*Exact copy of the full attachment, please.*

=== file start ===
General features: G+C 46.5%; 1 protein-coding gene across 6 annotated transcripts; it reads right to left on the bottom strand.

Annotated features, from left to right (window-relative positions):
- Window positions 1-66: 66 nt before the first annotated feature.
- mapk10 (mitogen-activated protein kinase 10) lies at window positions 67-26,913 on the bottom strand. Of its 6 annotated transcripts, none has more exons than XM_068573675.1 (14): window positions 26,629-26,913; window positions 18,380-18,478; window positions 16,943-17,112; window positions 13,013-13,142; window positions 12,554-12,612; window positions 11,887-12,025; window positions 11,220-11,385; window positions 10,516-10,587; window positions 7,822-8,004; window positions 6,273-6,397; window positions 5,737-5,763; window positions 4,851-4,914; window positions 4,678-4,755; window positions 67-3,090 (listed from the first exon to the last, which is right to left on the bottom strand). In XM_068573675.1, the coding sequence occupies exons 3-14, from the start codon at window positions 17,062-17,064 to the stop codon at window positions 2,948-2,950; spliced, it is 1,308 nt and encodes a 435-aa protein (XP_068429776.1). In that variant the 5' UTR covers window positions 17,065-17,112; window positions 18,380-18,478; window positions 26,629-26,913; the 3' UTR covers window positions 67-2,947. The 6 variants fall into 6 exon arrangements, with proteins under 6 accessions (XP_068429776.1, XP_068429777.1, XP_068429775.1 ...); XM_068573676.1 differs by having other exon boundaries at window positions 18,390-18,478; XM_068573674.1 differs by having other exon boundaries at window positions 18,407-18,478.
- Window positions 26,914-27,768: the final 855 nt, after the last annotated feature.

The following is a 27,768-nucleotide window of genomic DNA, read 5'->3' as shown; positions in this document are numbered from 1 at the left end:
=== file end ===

General features: G+C 46.5%; 1 protein-coding gene across 6 annotated transcripts; it reads right to left on the bottom strand.

Annotated features, from left to right (window-relative positions):
- Window positions 1-66: 66 nt before the first annotated feature.
- mapk10 (mitogen-activated protein kinase 10) lies at window positions 67-26,913 on the bottom strand. Of its 6 annotated transcripts, none has more exons than XM_068573675.1 (14): window positions 26,629-26,913; window positions 18,380-18,478; window positions 16,943-17,112; window positions 13,013-13,142; window positions 12,554-12,612; window positions 11,887-12,025; window positions 11,220-11,385; window positions 10,516-10,587; window positions 7,822-8,004; window positions 6,273-6,397; window positions 5,737-5,763; window positions 4,851-4,914; window positions 4,678-4,755; window positions 67-3,090 (listed from the first exon to the last, which is right to left on the bottom strand). In XM_068573675.1, the coding sequence occupies exons 3-14, from the start codon at window positions 17,062-17,064 to the stop codon at window positions 2,948-2,950; spliced, it is 1,308 nt and encodes a 435-aa protein (XP_068429776.1). In that variant the 5' UTR covers window positions 17,065-17,112; window positions 18,380-18,478; window positions 26,629-26,913; the 3' UTR covers window positions 67-2,947. The 6 variants fall into 6 exon arrangements, with proteins under 6 accessions (XP_068429776.1, XP_068429777.1, XP_068429775.1 ...); XM_068573676.1 differs by having other exon boundaries at window positions 18,390-18,478; XM_068573674.1 differs by having other exon boundaries at window positions 18,407-18,478.
- Window positions 26,914-27,768: the final 855 nt, after the last annotated feature.

The following is a 27,768-nucleotide window of genomic DNA, read 5'->3' as shown; positions in this document are numbered from 1 at the left end: